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Ice Cider

Ice Cider

So, friends, I’ve been on a bit of a high.

This Monday night, I found out that I won best cider, best mead, best novice, and best brewer (tied), at the Victorian amateur brewing championships (Vicbrew).

That means that three of my creations are going forward into the National amateur championships next month, and considering that it’s only been about three years since I first tried my hand at fermenting booze, well I’m pretty happy. 

In those three years, I’ve gone all Type A Virgo on fermentation. A lot of research, a lot of brewing, and lot of really dumb ridiculous projects all aimed at learning. If they work, great. If they don’t, I understand a bit more than I did going in.

This is one of them (and one of the winners at Vicbrew): my most ambitious small batch project to date. A particularly insane project seeing as how I live in Melbourne, Australia and ice cider is a Quebecoise invention. We never have ice. We barely have frosts. It simply does not freeze here.


Why Ice Cider?

Ice cider (cidre de glace) is a pretty recent invention, first made in 1989 when Christian Barthomeuf created a recipe inspired by the ice wines of Germany. I can’t buy it, but I watched Jeremy Olsen make it on Chop and Brew and man, it looked really good.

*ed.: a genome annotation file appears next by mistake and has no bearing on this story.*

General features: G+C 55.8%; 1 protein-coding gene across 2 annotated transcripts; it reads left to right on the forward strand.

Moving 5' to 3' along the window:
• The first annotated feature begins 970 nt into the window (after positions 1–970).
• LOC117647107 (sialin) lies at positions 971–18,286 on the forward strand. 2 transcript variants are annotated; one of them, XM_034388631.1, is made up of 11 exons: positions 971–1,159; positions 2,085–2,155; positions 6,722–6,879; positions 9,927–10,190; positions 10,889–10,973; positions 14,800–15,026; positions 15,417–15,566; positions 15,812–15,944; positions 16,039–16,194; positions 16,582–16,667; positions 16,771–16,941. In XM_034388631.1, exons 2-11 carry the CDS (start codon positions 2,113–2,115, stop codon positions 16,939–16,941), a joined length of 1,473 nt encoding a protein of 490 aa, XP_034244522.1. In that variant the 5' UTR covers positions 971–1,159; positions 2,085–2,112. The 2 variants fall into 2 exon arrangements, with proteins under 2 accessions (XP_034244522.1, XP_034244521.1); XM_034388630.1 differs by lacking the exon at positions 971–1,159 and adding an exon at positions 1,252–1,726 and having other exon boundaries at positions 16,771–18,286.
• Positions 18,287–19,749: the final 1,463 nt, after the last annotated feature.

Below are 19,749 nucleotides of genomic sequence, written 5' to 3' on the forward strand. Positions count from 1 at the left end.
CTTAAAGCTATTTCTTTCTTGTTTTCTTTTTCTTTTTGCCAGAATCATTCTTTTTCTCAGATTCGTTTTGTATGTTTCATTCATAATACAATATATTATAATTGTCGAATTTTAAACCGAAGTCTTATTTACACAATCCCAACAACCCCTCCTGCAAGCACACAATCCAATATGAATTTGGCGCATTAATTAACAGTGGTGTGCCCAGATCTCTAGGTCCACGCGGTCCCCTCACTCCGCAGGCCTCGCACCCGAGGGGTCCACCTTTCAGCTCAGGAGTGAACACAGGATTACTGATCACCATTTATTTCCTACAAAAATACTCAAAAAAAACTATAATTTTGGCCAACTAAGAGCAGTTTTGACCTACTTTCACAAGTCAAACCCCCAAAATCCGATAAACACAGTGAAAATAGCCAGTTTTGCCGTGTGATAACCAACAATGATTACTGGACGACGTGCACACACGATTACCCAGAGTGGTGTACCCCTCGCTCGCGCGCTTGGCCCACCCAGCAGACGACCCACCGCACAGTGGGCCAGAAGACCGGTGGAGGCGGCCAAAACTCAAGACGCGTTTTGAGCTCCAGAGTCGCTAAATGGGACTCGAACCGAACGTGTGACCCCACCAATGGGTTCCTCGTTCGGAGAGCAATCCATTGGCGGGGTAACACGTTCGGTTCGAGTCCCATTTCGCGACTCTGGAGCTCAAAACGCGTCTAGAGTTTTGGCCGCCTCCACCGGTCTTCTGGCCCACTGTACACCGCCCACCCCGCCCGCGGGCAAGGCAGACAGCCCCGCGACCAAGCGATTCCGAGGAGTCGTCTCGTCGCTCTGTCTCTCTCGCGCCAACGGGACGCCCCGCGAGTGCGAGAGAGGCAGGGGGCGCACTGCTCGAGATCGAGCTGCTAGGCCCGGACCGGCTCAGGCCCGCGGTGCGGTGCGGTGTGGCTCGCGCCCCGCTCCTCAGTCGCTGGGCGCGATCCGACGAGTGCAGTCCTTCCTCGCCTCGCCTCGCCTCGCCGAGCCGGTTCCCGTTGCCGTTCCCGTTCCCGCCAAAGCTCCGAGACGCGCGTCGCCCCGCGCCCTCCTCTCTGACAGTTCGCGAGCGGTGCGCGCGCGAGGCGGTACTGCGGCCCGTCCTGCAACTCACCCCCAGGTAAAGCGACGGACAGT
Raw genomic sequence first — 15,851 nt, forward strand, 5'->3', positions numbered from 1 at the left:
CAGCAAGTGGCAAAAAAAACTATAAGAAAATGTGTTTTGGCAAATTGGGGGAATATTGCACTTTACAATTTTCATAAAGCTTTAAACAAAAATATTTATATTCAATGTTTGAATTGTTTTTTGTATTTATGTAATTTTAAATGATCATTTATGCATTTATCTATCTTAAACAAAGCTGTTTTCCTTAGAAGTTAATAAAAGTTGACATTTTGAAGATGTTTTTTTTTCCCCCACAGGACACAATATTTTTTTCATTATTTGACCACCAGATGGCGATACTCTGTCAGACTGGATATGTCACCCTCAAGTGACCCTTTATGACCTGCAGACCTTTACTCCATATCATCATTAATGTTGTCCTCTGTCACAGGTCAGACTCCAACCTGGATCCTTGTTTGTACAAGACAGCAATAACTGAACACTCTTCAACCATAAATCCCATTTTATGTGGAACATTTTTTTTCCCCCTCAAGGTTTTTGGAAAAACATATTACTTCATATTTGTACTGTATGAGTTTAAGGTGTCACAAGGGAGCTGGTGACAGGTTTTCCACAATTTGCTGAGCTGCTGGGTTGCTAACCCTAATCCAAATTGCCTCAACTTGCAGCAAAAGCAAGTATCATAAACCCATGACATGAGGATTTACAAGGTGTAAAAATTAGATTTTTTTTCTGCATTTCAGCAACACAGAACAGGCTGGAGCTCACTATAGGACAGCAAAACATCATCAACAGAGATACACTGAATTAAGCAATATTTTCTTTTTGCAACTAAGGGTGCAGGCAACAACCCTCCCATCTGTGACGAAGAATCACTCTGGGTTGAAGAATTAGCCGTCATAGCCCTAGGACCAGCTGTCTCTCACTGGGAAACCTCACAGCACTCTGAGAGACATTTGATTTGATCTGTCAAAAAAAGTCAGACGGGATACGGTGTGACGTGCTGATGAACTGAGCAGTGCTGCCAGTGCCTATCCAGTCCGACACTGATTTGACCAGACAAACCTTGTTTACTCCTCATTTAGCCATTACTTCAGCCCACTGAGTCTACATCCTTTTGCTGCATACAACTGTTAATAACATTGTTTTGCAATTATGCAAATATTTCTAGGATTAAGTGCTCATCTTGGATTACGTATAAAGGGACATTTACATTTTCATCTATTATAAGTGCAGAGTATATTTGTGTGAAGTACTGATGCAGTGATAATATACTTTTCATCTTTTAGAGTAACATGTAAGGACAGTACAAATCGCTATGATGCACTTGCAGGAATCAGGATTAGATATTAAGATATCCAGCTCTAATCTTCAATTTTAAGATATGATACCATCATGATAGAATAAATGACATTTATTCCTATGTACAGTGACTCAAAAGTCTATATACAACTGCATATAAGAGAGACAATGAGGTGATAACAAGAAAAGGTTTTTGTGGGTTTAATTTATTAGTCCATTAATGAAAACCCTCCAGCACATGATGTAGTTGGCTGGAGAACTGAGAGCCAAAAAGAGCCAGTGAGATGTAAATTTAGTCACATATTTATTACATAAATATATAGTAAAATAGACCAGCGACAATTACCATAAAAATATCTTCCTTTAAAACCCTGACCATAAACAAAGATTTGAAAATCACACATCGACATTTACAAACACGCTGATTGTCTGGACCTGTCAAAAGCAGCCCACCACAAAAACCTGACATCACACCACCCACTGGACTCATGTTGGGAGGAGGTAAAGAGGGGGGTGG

According to the romantic origin story, it’s made by apples that freeze on the trees, but in reality it’s kind of rare for apples to do so before they ripen and fall off. Most ice cider is made by freeze concentrating already-pressed juice down to a starting gravity between 1.130-1.180 (when you freeze juice and then defrost it, the sweetest part of the juice runs off first).

The juice is then fermented very low and slow, for weeks, and fermentation is stopped between 1.060 and 1.085.

The finished cider should have full body, a brilliant amber colour, a fruity smooth sweet-tart flavour and enough acidity that the high sweetness isn’t cloying.

Ideally, the starting juice is low in nutrients, to discourage the yeast from fermenting past this point. Ice cider makers also employ cold crashing and several rackings to force the yeast to a standstill. It’s not acceptable to backsweeten with sugar, and the alcohol level must remain between 7 and 13 (lest it be too fiery and lose body). This is the really hard part; if you’ve ever tried to stop yeast before they are ready to be stopped, you’ll know they’ll give it up about as easily as a Stafford puppy with a bacon flavoured dog treat.

I thought hey let’s give it a shot anyway, because did I mention Type A. The mountain was there, I wanted to climb it, and dammit I wanted to taste ice cider.

The following instructions are for experienced brewers and cider makers. There is no way I’d recommend this if you’re just starting out.

If you’re a beginner and the above sentence made you want to prove me wrong, we will probably be friends!


How to Make Five Litres of Good Ice Cider In The Wrong Place With The Wrong Ingredients

You will need:

  • Sweet apple juice: not the tannic ‘real’ cider apple juice, because concentrating the tannins will give an unpleasant cider. Good news for those of us who can’t get cider apples anyway. I used a combination of Royal Gala, Fuji and Pink Lady juices from Summer Snow. Starting with 6L of each, I also needed a little more later to backsweeten.